"We still think [Kickstarter] is a very cool way to get people invested, and to invest, in your projects"
However, there were some minor downsides to Stray Fawn's approach to community building. A highly engaged audience means a lot of people who aren't the developers feeling a considerable amount of ownership of the game.
"Since we have a lot of players who are biology teachers, dog breeders and so on, whenever we implement something they think is a bit [off], then they will strongly voice that opinion. Because for them it's one of the only games where they can do genetic stuff like they do in real life," Schwab said. "Our player base keeps us on track with being scientifically accurate."
When the team implemented new features, it became somewhat common for community members to create forum polls about them, and then rally their fellow players to convince the developers to tweak this or reverse that. Fortunately, Schwab said that when a lot of players didn't like something and asked for a change, they were usually right.
"They are very nice people, but I think if we were making a brutal shooter game, we would have a more aggressive community than an animal breeding game," Schwab said.
The more common problems Stray Fawn faces can likely be traced to its efforts to appeal to groups outside of the usual gaming communities. Schwab said the player base includes a lot of younger people who need technical help to get things up and running, or have questions and needs that other game developers would just take for granted.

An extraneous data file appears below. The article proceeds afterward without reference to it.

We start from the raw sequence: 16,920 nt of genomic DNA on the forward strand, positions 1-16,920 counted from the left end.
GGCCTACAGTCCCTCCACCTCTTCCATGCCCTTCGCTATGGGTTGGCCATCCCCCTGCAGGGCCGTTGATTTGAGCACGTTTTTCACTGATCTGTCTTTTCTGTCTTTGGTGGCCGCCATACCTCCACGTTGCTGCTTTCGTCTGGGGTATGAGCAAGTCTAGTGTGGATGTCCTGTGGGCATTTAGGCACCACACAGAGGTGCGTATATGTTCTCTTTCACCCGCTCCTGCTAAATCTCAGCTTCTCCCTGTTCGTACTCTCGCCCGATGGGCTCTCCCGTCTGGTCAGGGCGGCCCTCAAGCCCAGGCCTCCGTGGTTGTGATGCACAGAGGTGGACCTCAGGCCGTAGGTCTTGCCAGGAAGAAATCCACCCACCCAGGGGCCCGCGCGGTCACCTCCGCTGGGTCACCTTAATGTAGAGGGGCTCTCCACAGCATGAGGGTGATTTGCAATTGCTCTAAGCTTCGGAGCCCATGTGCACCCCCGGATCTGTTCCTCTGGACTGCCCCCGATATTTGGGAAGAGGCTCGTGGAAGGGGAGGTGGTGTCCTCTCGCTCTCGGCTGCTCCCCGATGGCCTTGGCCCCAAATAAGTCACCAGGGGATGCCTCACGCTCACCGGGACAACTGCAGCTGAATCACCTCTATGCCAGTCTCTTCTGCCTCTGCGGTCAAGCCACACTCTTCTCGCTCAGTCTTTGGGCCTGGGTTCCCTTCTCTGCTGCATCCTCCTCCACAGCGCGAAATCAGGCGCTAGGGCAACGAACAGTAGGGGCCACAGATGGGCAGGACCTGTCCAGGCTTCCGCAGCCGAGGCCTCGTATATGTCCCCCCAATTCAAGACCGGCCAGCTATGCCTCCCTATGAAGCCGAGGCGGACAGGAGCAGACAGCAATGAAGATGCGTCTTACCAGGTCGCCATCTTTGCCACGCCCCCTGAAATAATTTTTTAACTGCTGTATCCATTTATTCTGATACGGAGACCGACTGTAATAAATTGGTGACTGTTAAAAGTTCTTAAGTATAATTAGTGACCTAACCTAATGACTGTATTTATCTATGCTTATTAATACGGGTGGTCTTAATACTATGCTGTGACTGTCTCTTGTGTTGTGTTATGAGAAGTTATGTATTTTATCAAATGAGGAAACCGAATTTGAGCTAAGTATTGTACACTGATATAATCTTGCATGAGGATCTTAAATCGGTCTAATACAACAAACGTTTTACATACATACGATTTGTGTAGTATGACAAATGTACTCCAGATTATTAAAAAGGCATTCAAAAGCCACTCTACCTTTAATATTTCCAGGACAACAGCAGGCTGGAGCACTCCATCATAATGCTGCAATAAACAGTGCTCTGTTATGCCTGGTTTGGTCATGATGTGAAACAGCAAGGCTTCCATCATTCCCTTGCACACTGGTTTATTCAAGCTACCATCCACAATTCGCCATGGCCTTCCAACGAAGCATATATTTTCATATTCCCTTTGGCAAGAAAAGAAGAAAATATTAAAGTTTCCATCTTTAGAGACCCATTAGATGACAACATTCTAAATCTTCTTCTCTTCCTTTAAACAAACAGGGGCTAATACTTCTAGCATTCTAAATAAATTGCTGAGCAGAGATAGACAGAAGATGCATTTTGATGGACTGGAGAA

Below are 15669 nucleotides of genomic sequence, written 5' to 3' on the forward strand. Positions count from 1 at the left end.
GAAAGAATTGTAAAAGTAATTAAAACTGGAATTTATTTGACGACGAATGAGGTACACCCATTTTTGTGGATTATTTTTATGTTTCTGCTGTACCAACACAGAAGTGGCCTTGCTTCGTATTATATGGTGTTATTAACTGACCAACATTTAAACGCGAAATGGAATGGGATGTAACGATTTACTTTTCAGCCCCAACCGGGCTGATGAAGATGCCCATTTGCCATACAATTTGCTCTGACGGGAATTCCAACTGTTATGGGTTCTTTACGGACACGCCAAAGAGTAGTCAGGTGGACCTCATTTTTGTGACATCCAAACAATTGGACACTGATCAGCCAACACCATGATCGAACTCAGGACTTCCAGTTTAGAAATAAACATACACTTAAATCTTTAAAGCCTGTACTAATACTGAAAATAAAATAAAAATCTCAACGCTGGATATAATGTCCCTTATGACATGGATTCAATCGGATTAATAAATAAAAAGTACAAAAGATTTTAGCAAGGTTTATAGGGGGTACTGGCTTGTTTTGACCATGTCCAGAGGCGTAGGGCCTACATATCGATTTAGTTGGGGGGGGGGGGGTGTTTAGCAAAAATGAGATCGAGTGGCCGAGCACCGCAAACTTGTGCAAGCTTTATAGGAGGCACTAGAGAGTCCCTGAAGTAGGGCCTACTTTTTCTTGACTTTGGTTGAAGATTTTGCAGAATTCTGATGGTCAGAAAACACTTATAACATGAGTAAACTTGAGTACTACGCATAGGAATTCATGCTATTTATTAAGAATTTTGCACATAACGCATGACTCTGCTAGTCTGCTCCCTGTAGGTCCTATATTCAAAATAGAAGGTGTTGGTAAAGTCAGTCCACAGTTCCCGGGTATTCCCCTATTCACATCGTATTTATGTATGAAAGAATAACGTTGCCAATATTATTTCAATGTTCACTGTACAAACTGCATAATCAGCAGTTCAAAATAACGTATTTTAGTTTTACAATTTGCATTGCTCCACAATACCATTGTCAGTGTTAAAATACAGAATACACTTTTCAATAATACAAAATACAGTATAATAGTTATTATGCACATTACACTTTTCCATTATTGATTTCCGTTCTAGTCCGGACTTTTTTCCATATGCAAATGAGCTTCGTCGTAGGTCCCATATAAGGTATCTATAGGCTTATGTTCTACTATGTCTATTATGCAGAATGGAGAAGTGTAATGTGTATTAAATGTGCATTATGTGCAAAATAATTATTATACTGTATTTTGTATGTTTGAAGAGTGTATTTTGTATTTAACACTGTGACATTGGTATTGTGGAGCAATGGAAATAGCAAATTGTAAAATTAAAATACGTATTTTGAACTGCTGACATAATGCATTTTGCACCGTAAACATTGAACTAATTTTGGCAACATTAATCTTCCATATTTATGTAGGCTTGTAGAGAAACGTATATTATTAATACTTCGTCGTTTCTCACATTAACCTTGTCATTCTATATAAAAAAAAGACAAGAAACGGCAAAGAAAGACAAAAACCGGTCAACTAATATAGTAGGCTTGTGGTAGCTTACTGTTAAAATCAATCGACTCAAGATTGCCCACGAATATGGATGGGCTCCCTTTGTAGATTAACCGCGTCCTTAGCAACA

Niche has succeeded, at least in Darwinian terms. The game has made back its development costs, and Stray Fawn will look to carry its adaptations into its next project, Nimbatus: The Space Drone Constructor. While the procedurally generated action sim doesn't lend itself to non-gaming communities quite as readily as Niche, Schwab said she still plans to reach out to a few existing communities who might be interested, like hobbyists who build robots. And even if others have expressed some dismay at the current state of gaming campaigns on Kickstarter, Schwab is confident they can make it work.
"We still think it's a very cool way to get people invested, and to invest, in your projects," she said. "I think if you have a really cool game, it will still work out."